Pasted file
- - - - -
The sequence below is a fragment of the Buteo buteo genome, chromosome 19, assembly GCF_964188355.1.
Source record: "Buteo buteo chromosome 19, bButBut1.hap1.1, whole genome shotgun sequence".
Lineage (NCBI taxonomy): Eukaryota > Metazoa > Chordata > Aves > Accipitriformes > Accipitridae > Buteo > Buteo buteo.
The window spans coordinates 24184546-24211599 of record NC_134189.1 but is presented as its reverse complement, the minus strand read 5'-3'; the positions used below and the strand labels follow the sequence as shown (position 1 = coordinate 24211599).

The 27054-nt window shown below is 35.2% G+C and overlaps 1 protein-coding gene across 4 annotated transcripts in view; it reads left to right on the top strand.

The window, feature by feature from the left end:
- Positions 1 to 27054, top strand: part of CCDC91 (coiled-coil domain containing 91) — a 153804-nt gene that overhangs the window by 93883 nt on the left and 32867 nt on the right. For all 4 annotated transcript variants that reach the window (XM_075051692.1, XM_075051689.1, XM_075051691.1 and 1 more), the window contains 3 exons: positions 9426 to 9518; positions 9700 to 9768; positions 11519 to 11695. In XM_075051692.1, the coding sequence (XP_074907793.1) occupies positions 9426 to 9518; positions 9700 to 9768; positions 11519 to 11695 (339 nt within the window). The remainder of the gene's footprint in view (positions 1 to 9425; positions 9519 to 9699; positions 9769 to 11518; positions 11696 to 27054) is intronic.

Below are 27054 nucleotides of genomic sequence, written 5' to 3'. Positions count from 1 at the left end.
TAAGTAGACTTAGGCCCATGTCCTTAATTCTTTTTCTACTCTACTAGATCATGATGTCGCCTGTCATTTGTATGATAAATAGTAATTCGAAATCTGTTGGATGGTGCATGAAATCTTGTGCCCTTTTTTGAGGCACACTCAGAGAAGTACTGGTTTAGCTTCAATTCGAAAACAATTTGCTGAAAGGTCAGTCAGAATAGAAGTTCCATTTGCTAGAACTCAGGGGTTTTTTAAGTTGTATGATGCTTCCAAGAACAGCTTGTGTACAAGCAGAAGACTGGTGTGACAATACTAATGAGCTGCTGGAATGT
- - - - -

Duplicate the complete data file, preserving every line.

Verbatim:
The sequence below is a fragment of the Buteo buteo genome, chromosome 19, assembly GCF_964188355.1.
Source record: "Buteo buteo chromosome 19, bButBut1.hap1.1, whole genome shotgun sequence".
Lineage (NCBI taxonomy): Eukaryota > Metazoa > Chordata > Aves > Accipitriformes > Accipitridae > Buteo > Buteo buteo.
The window spans coordinates 24184546-24211599 of record NC_134189.1 but is presented as its reverse complement, the minus strand read 5'-3'; the positions used below and the strand labels follow the sequence as shown (position 1 = coordinate 24211599).

The 27054-nt window shown below is 35.2% G+C and overlaps 1 protein-coding gene across 4 annotated transcripts in view; it reads left to right on the top strand.

The window, feature by feature from the left end:
- Positions 1 to 27054, top strand: part of CCDC91 (coiled-coil domain containing 91) — a 153804-nt gene that overhangs the window by 93883 nt on the left and 32867 nt on the right. For all 4 annotated transcript variants that reach the window (XM_075051692.1, XM_075051689.1, XM_075051691.1 and 1 more), the window contains 3 exons: positions 9426 to 9518; positions 9700 to 9768; positions 11519 to 11695. In XM_075051692.1, the coding sequence (XP_074907793.1) occupies positions 9426 to 9518; positions 9700 to 9768; positions 11519 to 11695 (339 nt within the window). The remainder of the gene's footprint in view (positions 1 to 9425; positions 9519 to 9699; positions 9769 to 11518; positions 11696 to 27054) is intronic.

Below are 27054 nucleotides of genomic sequence, written 5' to 3'. Positions count from 1 at the left end.
TAAGTAGACTTAGGCCCATGTCCTTAATTCTTTTTCTACTCTACTAGATCATGATGTCGCCTGTCATTTGTATGATAAATAGTAATTCGAAATCTGTTGGATGGTGCATGAAATCTTGTGCCCTTTTTTGAGGCACACTCAGAGAAGTACTGGTTTAGCTTCAATTCGAAAACAATTTGCTGAAAGGTCAGTCAGAATAGAAGTTCCATTTGCTAGAACTCAGGGGTTTTTTAAGTTGTATGATGCTTCCAAGAACAGCTTGTGTACAAGCAGAAGACTGGTGTGACAATACTAATGAGCTGCTGGAATGT